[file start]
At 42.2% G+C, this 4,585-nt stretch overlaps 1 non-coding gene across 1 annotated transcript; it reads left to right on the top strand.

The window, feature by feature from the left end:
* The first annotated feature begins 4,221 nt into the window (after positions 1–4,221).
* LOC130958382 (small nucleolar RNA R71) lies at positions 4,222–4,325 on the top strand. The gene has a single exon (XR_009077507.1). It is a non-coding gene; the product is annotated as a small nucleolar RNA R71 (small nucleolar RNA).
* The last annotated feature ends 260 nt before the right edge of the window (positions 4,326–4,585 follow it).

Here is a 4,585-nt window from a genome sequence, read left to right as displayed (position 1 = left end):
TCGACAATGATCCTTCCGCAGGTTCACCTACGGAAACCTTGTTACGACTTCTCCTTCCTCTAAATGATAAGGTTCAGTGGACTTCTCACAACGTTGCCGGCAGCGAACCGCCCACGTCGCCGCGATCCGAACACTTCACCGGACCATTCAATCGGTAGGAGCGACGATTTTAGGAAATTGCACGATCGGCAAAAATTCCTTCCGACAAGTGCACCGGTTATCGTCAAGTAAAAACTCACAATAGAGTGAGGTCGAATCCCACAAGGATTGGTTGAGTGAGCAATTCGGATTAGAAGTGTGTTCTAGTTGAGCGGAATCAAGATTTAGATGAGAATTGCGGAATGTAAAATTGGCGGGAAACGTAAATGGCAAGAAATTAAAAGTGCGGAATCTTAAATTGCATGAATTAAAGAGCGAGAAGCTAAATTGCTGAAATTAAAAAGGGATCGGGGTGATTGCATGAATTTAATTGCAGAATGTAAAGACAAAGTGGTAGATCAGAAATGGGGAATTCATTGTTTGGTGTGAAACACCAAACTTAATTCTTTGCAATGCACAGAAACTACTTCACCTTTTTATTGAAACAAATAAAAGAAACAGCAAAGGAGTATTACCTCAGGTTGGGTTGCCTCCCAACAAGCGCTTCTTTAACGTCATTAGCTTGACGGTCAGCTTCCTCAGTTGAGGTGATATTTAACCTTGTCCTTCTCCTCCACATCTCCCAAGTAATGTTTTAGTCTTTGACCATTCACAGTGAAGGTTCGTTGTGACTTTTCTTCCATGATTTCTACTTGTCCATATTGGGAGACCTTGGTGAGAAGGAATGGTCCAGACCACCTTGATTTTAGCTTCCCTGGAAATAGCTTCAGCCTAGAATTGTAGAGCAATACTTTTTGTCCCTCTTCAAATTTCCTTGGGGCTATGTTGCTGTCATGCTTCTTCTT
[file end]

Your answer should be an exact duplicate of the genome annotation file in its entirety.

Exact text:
At 42.2% G+C, this 4,585-nt stretch overlaps 1 non-coding gene across 1 annotated transcript; it reads left to right on the top strand.

The window, feature by feature from the left end:
* The first annotated feature begins 4,221 nt into the window (after positions 1–4,221).
* LOC130958382 (small nucleolar RNA R71) lies at positions 4,222–4,325 on the top strand. The gene has a single exon (XR_009077507.1). It is a non-coding gene; the product is annotated as a small nucleolar RNA R71 (small nucleolar RNA).
* The last annotated feature ends 260 nt before the right edge of the window (positions 4,326–4,585 follow it).

Here is a 4,585-nt window from a genome sequence, read left to right as displayed (position 1 = left end):
TCGACAATGATCCTTCCGCAGGTTCACCTACGGAAACCTTGTTACGACTTCTCCTTCCTCTAAATGATAAGGTTCAGTGGACTTCTCACAACGTTGCCGGCAGCGAACCGCCCACGTCGCCGCGATCCGAACACTTCACCGGACCATTCAATCGGTAGGAGCGACGATTTTAGGAAATTGCACGATCGGCAAAAATTCCTTCCGACAAGTGCACCGGTTATCGTCAAGTAAAAACTCACAATAGAGTGAGGTCGAATCCCACAAGGATTGGTTGAGTGAGCAATTCGGATTAGAAGTGTGTTCTAGTTGAGCGGAATCAAGATTTAGATGAGAATTGCGGAATGTAAAATTGGCGGGAAACGTAAATGGCAAGAAATTAAAAGTGCGGAATCTTAAATTGCATGAATTAAAGAGCGAGAAGCTAAATTGCTGAAATTAAAAAGGGATCGGGGTGATTGCATGAATTTAATTGCAGAATGTAAAGACAAAGTGGTAGATCAGAAATGGGGAATTCATTGTTTGGTGTGAAACACCAAACTTAATTCTTTGCAATGCACAGAAACTACTTCACCTTTTTATTGAAACAAATAAAAGAAACAGCAAAGGAGTATTACCTCAGGTTGGGTTGCCTCCCAACAAGCGCTTCTTTAACGTCATTAGCTTGACGGTCAGCTTCCTCAGTTGAGGTGATATTTAACCTTGTCCTTCTCCTCCACATCTCCCAAGTAATGTTTTAGTCTTTGACCATTCACAGTGAAGGTTCGTTGTGACTTTTCTTCCATGATTTCTACTTGTCCATATTGGGAGACCTTGGTGAGAAGGAATGGTCCAGACCACCTTGATTTTAGCTTCCCTGGAAATAGCTTCAGCCTAGAATTGTAGAGCAATACTTTTTGTCCCTCTTCAAATTTCCTTGGGGCTATGTTGCTGTCATGCTTCTTCTT